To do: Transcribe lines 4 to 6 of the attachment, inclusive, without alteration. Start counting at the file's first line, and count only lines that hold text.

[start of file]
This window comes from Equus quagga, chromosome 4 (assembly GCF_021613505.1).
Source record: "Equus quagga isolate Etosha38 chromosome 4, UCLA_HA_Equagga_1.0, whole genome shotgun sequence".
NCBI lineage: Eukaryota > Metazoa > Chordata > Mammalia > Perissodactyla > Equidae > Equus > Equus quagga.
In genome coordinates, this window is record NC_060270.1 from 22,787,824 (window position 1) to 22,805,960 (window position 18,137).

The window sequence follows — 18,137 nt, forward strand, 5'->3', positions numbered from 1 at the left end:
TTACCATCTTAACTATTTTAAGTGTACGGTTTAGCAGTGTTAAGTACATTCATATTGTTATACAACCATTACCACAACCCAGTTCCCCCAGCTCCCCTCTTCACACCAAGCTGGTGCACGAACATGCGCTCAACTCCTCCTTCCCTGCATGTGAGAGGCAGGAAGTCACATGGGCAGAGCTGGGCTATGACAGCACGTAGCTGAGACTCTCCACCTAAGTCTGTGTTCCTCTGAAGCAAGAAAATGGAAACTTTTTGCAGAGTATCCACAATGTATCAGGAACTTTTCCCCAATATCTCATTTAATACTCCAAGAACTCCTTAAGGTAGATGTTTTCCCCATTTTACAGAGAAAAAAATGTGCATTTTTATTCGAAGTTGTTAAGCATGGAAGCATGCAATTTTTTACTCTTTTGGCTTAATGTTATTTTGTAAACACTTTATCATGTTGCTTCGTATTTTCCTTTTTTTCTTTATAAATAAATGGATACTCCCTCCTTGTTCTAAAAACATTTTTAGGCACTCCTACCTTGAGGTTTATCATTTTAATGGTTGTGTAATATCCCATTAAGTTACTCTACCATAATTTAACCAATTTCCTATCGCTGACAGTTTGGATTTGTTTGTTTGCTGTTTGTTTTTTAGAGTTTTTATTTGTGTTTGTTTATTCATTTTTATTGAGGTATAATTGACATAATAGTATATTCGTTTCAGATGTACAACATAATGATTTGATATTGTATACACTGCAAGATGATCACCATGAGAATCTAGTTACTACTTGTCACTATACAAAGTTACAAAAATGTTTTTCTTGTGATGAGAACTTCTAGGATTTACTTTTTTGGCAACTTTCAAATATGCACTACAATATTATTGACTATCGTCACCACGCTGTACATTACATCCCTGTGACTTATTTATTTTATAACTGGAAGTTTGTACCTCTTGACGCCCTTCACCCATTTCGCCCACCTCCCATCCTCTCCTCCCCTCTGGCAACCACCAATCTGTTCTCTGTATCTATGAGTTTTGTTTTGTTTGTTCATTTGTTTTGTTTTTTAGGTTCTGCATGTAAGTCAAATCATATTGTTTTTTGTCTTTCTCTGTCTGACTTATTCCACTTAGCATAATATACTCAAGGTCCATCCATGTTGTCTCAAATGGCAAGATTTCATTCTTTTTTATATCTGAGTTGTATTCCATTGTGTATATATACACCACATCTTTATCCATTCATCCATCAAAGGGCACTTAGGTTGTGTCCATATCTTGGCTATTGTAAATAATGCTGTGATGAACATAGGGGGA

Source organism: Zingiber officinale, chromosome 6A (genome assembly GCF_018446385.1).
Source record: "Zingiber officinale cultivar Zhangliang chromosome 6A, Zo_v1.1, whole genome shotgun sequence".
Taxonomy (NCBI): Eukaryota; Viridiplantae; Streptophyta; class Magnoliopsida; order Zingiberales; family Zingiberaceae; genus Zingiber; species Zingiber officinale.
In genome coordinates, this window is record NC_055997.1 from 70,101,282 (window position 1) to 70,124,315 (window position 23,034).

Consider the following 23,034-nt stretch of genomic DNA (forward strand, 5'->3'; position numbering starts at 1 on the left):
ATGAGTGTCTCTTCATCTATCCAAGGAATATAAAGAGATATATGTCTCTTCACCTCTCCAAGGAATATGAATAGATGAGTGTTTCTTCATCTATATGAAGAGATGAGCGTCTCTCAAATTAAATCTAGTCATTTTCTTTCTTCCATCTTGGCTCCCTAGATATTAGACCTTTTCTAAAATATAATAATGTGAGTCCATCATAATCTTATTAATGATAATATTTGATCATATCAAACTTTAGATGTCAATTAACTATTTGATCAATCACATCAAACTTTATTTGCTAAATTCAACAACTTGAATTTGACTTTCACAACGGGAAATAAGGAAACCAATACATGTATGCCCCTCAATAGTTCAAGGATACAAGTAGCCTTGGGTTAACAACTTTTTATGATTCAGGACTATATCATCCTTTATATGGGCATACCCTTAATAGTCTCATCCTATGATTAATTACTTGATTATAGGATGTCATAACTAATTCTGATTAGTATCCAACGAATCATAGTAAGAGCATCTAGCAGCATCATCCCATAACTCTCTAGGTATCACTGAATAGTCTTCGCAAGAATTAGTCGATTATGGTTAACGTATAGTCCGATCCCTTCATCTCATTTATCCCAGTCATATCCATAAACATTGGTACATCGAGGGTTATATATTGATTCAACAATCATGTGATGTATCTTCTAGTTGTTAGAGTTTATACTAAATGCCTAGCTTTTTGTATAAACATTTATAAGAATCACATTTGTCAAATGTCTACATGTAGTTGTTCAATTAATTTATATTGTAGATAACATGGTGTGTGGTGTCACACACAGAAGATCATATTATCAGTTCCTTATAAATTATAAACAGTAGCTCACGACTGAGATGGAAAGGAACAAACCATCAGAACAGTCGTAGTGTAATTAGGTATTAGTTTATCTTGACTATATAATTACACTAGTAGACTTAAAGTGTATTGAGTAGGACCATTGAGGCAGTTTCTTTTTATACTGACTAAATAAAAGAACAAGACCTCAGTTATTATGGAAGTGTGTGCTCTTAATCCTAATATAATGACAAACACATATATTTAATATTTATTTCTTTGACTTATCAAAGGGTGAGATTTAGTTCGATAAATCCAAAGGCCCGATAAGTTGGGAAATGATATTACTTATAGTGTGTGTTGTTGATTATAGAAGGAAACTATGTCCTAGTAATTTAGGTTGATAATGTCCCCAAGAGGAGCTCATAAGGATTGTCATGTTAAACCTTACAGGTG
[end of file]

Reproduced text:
In genome coordinates, this window is record NC_060270.1 from 22,787,824 (window position 1) to 22,805,960 (window position 18,137).

The window sequence follows — 18,137 nt, forward strand, 5'->3', positions numbered from 1 at the left end:
TTACCATCTTAACTATTTTAAGTGTACGGTTTAGCAGTGTTAAGTACATTCATATTGTTATACAACCATTACCACAACCCAGTTCCCCCAGCTCCCCTCTTCACACCAAGCTGGTGCACGAACATGCGCTCAACTCCTCCTTCCCTGCATGTGAGAGGCAGGAAGTCACATGGGCAGAGCTGGGCTATGACAGCACGTAGCTGAGACTCTCCACCTAAGTCTGTGTTCCTCTGAAGCAAGAAAATGGAAACTTTTTGCAGAGTATCCACAATGTATCAGGAACTTTTCCCCAATATCTCATTTAATACTCCAAGAACTCCTTAAGGTAGATGTTTTCCCCATTTTACAGAGAAAAAAATGTGCATTTTTATTCGAAGTTGTTAAGCATGGAAGCATGCAATTTTTTACTCTTTTGGCTTAATGTTATTTTGTAAACACTTTATCATGTTGCTTCGTATTTTCCTTTTTTTCTTTATAAATAAATGGATACTCCCTCCTTGTTCTAAAAACATTTTTAGGCACTCCTACCTTGAGGTTTATCATTTTAATGGTTGTGTAATATCCCATTAAGTTACTCTACCATAATTTAACCAATTTCCTATCGCTGACAGTTTGGATTTGTTTGTTTGCTGTTTGTTTTTTAGAGTTTTTATTTGTGTTTGTTTATTCATTTTTATTGAGGTATAATTGACATAATAGTATATTCGTTTCAGATGTACAACATAATGATTTGATATTGTATACACTGCAAGATGATCACCATGAGAATCTAGTTACTACTTGTCACTATACAAAGTTACAAAAATGTTTTTCTTGTGATGAGAACTTCTAGGATTTACTTTTTTGGCAACTTTCAAATATGCACTACAATATTATTGACTATCGTCACCACGCTGTACATTACATCCCTGTGACTTATTTATTTTATAACTGGAAGTTTGTACCTCTTGACGCCCTTCACCCATTTCGCCCACCTCCCATCCTCTCCTCCCCTCTGGCAACCACCAATCTGTTCTCTGTATCTATGAGTTTTGTTTTGTTTGTTCATTTGTTTTGTTTTTTAGGTTCTGCATGTAAGTCAAATCATATTGTTTTTTGTCTTTCTCTGTCTGACTTATTCCACTTAGCATAATATACTCAAGGTCCATCCATGTTGTCTCAAATGGCAAGATTTCATTCTTTTTTATATCTGAGTTGTATTCCATTGTGTATATATACACCACATCTTTATCCATTCATCCATCAAAGGGCACTTAGGTTGTGTCCATATCTTGGCTATTGTAAATAATGCTGTGATGAACATAGGGGGA